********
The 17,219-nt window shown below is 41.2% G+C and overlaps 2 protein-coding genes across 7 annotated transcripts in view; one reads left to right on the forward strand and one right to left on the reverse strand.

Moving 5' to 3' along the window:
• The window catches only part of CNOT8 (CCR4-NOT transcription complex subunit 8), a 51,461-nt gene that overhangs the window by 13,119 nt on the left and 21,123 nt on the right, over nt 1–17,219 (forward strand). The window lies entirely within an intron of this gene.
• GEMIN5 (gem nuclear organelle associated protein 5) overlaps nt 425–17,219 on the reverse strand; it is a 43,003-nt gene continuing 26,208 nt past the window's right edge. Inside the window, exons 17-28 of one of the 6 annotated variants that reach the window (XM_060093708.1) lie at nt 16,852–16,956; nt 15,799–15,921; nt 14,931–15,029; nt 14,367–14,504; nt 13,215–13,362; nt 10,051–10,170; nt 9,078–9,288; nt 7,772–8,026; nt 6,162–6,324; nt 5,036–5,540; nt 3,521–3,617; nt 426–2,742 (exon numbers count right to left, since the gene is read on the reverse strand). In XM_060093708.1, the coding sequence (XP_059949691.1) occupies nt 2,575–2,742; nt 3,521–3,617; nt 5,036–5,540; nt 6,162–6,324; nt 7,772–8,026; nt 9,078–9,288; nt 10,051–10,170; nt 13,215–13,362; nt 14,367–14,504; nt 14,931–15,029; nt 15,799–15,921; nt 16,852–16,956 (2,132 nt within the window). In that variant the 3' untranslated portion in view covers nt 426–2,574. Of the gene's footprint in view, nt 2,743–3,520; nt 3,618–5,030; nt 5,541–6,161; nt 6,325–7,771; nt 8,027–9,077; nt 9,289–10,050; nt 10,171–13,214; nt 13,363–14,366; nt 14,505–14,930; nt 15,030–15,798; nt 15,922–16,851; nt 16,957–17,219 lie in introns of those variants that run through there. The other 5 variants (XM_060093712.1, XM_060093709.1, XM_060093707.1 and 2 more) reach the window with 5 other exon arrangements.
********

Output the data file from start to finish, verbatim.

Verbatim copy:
The 17,219-nt window shown below is 41.2% G+C and overlaps 2 protein-coding genes across 7 annotated transcripts in view; one reads left to right on the forward strand and one right to left on the reverse strand.

Moving 5' to 3' along the window:
• The window catches only part of CNOT8 (CCR4-NOT transcription complex subunit 8), a 51,461-nt gene that overhangs the window by 13,119 nt on the left and 21,123 nt on the right, over nt 1–17,219 (forward strand). The window lies entirely within an intron of this gene.
• GEMIN5 (gem nuclear organelle associated protein 5) overlaps nt 425–17,219 on the reverse strand; it is a 43,003-nt gene continuing 26,208 nt past the window's right edge. Inside the window, exons 17-28 of one of the 6 annotated variants that reach the window (XM_060093708.1) lie at nt 16,852–16,956; nt 15,799–15,921; nt 14,931–15,029; nt 14,367–14,504; nt 13,215–13,362; nt 10,051–10,170; nt 9,078–9,288; nt 7,772–8,026; nt 6,162–6,324; nt 5,036–5,540; nt 3,521–3,617; nt 426–2,742 (exon numbers count right to left, since the gene is read on the reverse strand). In XM_060093708.1, the coding sequence (XP_059949691.1) occupies nt 2,575–2,742; nt 3,521–3,617; nt 5,036–5,540; nt 6,162–6,324; nt 7,772–8,026; nt 9,078–9,288; nt 10,051–10,170; nt 13,215–13,362; nt 14,367–14,504; nt 14,931–15,029; nt 15,799–15,921; nt 16,852–16,956 (2,132 nt within the window). In that variant the 3' untranslated portion in view covers nt 426–2,574. Of the gene's footprint in view, nt 2,743–3,520; nt 3,618–5,030; nt 5,541–6,161; nt 6,325–7,771; nt 8,027–9,077; nt 9,289–10,050; nt 10,171–13,214; nt 13,363–14,366; nt 14,505–14,930; nt 15,030–15,798; nt 15,922–16,851; nt 16,957–17,219 lie in introns of those variants that run through there. The other 5 variants (XM_060093712.1, XM_060093709.1, XM_060093707.1 and 2 more) reach the window with 5 other exon arrangements.